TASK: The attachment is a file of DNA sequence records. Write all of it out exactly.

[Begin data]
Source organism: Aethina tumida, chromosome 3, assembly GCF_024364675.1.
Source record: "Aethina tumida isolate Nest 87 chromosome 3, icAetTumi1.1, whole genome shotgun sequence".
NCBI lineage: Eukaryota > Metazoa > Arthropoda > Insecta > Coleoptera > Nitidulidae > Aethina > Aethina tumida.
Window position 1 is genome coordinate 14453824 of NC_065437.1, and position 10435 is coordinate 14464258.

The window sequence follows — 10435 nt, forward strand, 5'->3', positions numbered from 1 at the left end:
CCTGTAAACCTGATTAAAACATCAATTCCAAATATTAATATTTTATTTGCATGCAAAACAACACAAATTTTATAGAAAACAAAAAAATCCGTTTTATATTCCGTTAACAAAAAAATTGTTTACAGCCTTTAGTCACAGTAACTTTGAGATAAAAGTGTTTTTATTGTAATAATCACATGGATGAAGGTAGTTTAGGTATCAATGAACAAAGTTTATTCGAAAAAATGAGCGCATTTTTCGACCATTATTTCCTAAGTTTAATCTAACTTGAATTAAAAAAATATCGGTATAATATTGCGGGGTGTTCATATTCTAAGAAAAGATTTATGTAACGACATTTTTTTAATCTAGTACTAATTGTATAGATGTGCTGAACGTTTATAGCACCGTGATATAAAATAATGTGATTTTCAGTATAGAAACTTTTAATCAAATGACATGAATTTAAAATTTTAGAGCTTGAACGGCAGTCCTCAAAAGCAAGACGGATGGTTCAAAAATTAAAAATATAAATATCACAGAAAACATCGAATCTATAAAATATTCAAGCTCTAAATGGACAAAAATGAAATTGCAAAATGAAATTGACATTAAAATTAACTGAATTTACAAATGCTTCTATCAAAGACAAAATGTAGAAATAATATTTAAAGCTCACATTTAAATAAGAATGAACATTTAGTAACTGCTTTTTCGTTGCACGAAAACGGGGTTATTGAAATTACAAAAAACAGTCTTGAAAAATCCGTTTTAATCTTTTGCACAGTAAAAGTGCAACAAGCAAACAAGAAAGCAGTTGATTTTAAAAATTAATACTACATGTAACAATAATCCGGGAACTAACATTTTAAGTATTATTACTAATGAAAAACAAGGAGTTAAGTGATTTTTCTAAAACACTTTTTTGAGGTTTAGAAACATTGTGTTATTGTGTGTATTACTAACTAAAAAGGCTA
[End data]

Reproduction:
Source organism: Aethina tumida, chromosome 3, assembly GCF_024364675.1.
Source record: "Aethina tumida isolate Nest 87 chromosome 3, icAetTumi1.1, whole genome shotgun sequence".
NCBI lineage: Eukaryota > Metazoa > Arthropoda > Insecta > Coleoptera > Nitidulidae > Aethina > Aethina tumida.
Window position 1 is genome coordinate 14453824 of NC_065437.1, and position 10435 is coordinate 14464258.

The window sequence follows — 10435 nt, forward strand, 5'->3', positions numbered from 1 at the left end:
CCTGTAAACCTGATTAAAACATCAATTCCAAATATTAATATTTTATTTGCATGCAAAACAACACAAATTTTATAGAAAACAAAAAAATCCGTTTTATATTCCGTTAACAAAAAAATTGTTTACAGCCTTTAGTCACAGTAACTTTGAGATAAAAGTGTTTTTATTGTAATAATCACATGGATGAAGGTAGTTTAGGTATCAATGAACAAAGTTTATTCGAAAAAATGAGCGCATTTTTCGACCATTATTTCCTAAGTTTAATCTAACTTGAATTAAAAAAATATCGGTATAATATTGCGGGGTGTTCATATTCTAAGAAAAGATTTATGTAACGACATTTTTTTAATCTAGTACTAATTGTATAGATGTGCTGAACGTTTATAGCACCGTGATATAAAATAATGTGATTTTCAGTATAGAAACTTTTAATCAAATGACATGAATTTAAAATTTTAGAGCTTGAACGGCAGTCCTCAAAAGCAAGACGGATGGTTCAAAAATTAAAAATATAAATATCACAGAAAACATCGAATCTATAAAATATTCAAGCTCTAAATGGACAAAAATGAAATTGCAAAATGAAATTGACATTAAAATTAACTGAATTTACAAATGCTTCTATCAAAGACAAAATGTAGAAATAATATTTAAAGCTCACATTTAAATAAGAATGAACATTTAGTAACTGCTTTTTCGTTGCACGAAAACGGGGTTATTGAAATTACAAAAAACAGTCTTGAAAAATCCGTTTTAATCTTTTGCACAGTAAAAGTGCAACAAGCAAACAAGAAAGCAGTTGATTTTAAAAATTAATACTACATGTAACAATAATCCGGGAACTAACATTTTAAGTATTATTACTAATGAAAAACAAGGAGTTAAGTGATTTTTCTAAAACACTTTTTTGAGGTTTAGAAACATTGTGTTATTGTGTGTATTACTAACTAAAAAGGCTA